In light of the stock crash that led to the Great Depression, Congress enacted two landmark laws to regulate the sale of securities in the 1930s – the Securities Act of 1933 and the Securities Exchange Act of 1934. These laws prohibit fraudulent, deceptive, and manipulative practices in the sale of securities. Federal law also requires companies to provide complete and accurate information when a company sells securities in a public offering to protect its investors.

When a person or company, such as a stockbroker, brokerage firm, corporation or investment bank, misrepresents information that investors use to make decisions they commit security fraud.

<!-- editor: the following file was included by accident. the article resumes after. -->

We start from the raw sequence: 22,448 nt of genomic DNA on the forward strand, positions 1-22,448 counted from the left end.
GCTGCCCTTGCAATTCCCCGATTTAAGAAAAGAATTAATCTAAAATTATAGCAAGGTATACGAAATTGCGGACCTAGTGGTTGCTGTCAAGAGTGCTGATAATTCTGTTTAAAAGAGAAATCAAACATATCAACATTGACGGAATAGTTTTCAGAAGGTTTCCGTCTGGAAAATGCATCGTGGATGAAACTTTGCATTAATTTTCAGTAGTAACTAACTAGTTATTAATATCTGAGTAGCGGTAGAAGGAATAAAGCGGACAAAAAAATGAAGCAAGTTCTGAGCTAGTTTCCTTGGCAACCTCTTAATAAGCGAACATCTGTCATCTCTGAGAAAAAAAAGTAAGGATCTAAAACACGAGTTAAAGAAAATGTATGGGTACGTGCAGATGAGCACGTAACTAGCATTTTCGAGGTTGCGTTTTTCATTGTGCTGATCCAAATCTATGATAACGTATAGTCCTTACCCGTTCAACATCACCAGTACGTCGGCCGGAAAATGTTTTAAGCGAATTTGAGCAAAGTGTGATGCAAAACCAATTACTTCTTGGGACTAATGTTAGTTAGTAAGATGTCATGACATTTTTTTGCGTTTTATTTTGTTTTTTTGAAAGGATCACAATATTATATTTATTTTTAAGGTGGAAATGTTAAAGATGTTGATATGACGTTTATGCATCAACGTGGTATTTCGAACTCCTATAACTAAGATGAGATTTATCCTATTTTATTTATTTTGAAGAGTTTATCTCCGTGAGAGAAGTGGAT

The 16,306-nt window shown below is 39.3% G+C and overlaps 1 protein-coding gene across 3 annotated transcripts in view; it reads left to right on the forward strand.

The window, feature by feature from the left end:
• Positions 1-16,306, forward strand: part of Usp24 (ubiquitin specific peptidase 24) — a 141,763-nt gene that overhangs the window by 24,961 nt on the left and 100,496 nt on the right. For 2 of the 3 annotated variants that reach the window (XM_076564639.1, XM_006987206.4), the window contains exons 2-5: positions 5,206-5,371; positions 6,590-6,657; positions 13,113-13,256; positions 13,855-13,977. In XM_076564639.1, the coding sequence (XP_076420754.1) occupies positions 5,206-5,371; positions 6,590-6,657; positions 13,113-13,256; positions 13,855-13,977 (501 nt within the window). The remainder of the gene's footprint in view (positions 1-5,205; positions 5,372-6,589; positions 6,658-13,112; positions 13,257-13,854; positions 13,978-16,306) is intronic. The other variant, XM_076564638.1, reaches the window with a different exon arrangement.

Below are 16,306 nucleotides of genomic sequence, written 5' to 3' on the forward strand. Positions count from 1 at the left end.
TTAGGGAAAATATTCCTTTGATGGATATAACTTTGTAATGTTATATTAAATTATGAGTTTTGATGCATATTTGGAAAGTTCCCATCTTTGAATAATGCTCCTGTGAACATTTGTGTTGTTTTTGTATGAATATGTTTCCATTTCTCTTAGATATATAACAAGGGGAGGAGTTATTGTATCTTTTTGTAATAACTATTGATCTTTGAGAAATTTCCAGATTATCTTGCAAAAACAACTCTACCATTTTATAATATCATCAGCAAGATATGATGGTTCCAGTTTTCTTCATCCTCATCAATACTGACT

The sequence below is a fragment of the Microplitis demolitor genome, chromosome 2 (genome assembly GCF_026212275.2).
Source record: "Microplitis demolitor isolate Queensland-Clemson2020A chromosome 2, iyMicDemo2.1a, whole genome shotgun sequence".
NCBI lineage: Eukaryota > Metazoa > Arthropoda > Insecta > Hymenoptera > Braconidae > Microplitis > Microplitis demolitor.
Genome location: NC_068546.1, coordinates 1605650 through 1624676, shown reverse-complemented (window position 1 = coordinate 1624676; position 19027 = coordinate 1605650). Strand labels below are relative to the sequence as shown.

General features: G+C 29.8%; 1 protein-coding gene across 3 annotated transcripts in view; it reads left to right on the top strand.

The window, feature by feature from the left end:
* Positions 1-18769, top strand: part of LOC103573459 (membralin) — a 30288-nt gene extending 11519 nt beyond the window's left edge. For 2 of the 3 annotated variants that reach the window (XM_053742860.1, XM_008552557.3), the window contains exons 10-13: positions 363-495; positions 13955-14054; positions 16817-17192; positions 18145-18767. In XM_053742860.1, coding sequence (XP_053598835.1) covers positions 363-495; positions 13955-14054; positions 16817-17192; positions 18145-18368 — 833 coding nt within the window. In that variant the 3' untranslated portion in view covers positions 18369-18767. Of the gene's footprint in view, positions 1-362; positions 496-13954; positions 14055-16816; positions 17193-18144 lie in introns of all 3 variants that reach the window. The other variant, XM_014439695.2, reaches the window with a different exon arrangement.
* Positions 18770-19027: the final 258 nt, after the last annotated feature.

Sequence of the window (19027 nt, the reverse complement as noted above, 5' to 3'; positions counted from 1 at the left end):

Securities Fraud can also be committed by independent individuals (such as by engaging in insider trading). The types of misrepresentation involved in this type of securities fraud include providing false information, withholding key information, offering bad advice, and offering or acting on inside information.

When the fraud is revealed, stock prices decline, and shareholders can incur significant losses. Modesett Williams protects the rights of investors victimized by securities fraud by holding the companies and individuals who accountable and recovering losses for clients